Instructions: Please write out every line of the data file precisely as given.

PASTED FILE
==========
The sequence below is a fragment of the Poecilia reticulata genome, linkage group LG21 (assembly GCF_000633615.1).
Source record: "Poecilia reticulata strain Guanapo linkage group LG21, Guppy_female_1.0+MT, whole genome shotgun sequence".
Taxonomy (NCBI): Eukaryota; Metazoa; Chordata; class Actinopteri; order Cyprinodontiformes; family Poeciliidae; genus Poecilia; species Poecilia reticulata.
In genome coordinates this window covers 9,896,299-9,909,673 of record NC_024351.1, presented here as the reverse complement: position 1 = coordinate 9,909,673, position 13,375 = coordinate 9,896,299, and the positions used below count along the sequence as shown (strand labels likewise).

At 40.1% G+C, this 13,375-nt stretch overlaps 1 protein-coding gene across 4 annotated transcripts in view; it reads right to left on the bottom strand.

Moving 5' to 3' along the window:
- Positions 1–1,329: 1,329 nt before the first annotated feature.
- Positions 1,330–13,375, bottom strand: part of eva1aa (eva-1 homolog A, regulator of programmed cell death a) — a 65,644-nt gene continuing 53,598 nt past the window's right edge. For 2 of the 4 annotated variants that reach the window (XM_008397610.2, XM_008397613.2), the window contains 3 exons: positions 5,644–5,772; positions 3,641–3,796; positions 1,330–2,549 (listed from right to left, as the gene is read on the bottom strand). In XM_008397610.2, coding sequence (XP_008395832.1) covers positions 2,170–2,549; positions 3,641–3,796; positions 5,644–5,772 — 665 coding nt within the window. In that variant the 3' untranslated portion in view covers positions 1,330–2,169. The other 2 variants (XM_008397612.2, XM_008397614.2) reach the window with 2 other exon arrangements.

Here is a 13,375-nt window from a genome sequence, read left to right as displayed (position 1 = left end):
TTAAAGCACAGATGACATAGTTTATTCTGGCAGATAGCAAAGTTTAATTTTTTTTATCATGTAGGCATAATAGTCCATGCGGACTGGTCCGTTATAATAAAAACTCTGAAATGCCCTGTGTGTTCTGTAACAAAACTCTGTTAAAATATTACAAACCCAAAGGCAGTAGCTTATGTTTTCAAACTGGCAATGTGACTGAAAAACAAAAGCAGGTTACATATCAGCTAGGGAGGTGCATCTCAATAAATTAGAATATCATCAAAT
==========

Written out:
The sequence below is a fragment of the Poecilia reticulata genome, linkage group LG21 (assembly GCF_000633615.1).
Source record: "Poecilia reticulata strain Guanapo linkage group LG21, Guppy_female_1.0+MT, whole genome shotgun sequence".
Taxonomy (NCBI): Eukaryota; Metazoa; Chordata; class Actinopteri; order Cyprinodontiformes; family Poeciliidae; genus Poecilia; species Poecilia reticulata.
In genome coordinates this window covers 9,896,299-9,909,673 of record NC_024351.1, presented here as the reverse complement: position 1 = coordinate 9,909,673, position 13,375 = coordinate 9,896,299, and the positions used below count along the sequence as shown (strand labels likewise).

At 40.1% G+C, this 13,375-nt stretch overlaps 1 protein-coding gene across 4 annotated transcripts in view; it reads right to left on the bottom strand.

Moving 5' to 3' along the window:
- Positions 1–1,329: 1,329 nt before the first annotated feature.
- Positions 1,330–13,375, bottom strand: part of eva1aa (eva-1 homolog A, regulator of programmed cell death a) — a 65,644-nt gene continuing 53,598 nt past the window's right edge. For 2 of the 4 annotated variants that reach the window (XM_008397610.2, XM_008397613.2), the window contains 3 exons: positions 5,644–5,772; positions 3,641–3,796; positions 1,330–2,549 (listed from right to left, as the gene is read on the bottom strand). In XM_008397610.2, coding sequence (XP_008395832.1) covers positions 2,170–2,549; positions 3,641–3,796; positions 5,644–5,772 — 665 coding nt within the window. In that variant the 3' untranslated portion in view covers positions 1,330–2,169. The other 2 variants (XM_008397612.2, XM_008397614.2) reach the window with 2 other exon arrangements.

Here is a 13,375-nt window from a genome sequence, read left to right as displayed (position 1 = left end):
TTAAAGCACAGATGACATAGTTTATTCTGGCAGATAGCAAAGTTTAATTTTTTTTATCATGTAGGCATAATAGTCCATGCGGACTGGTCCGTTATAATAAAAACTCTGAAATGCCCTGTGTGTTCTGTAACAAAACTCTGTTAAAATATTACAAACCCAAAGGCAGTAGCTTATGTTTTCAAACTGGCAATGTGACTGAAAAACAAAAGCAGGTTACATATCAGCTAGGGAGGTGCATCTCAATAAATTAGAATATCATCAAAT